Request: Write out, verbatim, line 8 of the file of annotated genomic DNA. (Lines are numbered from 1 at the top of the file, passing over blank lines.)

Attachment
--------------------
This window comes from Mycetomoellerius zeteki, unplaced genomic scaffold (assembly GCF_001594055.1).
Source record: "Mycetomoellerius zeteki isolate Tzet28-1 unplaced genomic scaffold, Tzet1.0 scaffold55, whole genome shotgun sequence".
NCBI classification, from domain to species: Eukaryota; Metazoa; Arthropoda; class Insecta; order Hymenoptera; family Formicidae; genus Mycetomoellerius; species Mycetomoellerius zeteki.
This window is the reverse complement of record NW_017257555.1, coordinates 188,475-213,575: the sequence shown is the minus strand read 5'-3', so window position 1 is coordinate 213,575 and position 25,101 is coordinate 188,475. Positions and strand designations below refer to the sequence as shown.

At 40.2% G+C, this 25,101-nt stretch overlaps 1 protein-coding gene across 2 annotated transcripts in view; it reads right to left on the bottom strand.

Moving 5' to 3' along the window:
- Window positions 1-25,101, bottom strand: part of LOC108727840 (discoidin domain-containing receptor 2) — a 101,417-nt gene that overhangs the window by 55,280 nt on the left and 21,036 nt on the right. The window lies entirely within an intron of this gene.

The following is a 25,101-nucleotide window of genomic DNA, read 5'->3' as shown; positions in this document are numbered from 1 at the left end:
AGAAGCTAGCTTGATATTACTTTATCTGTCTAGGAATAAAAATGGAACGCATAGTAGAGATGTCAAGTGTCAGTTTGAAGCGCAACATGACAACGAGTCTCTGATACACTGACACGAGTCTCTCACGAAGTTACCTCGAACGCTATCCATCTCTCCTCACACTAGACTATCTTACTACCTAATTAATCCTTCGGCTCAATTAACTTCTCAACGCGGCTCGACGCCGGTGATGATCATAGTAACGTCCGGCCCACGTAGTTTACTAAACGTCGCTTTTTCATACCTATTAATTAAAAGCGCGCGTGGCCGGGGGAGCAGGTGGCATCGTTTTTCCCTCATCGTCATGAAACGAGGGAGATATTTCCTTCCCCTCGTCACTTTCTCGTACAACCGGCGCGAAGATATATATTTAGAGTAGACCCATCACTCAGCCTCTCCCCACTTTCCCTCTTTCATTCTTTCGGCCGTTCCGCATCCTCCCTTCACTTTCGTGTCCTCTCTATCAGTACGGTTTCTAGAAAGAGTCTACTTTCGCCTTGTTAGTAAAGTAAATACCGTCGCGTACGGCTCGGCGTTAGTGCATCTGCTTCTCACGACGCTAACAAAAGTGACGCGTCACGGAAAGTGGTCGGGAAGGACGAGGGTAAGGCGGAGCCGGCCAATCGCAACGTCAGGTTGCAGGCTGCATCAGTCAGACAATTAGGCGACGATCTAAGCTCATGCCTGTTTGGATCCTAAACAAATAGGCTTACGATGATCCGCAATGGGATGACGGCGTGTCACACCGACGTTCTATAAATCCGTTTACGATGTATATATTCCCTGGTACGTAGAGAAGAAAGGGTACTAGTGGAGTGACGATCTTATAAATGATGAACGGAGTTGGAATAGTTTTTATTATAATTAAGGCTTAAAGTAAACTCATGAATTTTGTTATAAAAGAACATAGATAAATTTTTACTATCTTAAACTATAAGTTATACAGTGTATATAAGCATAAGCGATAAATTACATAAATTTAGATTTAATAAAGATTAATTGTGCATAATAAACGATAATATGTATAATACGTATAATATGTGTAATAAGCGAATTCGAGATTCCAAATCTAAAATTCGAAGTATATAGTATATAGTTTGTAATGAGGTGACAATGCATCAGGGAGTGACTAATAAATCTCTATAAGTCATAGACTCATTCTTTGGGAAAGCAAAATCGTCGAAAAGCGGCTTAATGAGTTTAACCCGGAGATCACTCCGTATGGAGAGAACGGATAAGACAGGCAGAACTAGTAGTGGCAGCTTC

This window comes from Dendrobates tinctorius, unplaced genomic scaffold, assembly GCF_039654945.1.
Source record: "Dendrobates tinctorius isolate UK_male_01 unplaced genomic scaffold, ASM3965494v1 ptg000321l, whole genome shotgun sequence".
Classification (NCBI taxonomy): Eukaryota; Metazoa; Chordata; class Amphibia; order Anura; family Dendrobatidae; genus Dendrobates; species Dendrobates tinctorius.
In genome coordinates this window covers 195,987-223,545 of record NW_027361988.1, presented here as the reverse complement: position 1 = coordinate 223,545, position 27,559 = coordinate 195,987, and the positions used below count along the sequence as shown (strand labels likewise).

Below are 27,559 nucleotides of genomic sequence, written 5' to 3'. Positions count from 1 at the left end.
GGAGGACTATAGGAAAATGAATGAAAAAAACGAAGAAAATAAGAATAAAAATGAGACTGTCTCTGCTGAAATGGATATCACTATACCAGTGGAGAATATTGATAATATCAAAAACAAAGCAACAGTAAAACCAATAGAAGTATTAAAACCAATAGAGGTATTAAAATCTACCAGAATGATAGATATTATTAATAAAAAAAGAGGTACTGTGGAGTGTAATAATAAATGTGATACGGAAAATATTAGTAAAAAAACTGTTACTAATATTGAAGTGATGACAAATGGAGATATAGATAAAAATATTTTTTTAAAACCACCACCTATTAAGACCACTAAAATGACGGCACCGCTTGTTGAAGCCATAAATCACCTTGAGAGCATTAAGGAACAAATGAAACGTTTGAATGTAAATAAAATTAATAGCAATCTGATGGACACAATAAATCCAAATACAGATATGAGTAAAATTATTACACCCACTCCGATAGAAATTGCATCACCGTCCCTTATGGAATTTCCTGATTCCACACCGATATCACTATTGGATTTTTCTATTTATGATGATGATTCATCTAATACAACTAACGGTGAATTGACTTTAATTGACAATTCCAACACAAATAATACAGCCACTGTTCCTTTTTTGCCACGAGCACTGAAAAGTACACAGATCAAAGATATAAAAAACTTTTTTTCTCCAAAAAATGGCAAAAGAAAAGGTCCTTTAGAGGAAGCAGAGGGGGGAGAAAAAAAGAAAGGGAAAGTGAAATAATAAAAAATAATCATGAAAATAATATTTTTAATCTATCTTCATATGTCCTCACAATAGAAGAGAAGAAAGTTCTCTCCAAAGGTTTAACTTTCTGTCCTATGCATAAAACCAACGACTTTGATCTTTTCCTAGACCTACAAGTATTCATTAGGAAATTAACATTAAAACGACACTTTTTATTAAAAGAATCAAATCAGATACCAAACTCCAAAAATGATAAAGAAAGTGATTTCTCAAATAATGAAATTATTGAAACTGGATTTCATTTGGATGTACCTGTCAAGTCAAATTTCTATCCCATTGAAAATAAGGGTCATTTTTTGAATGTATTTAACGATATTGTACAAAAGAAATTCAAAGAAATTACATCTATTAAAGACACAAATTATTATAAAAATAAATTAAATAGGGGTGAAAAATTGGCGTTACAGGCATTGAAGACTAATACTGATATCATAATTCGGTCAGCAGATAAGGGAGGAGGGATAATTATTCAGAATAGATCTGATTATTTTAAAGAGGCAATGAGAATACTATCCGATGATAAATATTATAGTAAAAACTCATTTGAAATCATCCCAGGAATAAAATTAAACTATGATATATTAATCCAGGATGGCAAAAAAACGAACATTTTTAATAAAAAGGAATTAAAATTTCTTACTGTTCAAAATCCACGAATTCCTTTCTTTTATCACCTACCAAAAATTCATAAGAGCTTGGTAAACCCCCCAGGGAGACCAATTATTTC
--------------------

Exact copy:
The following is a 25,101-nucleotide window of genomic DNA, read 5'->3' as shown; positions in this document are numbered from 1 at the left end: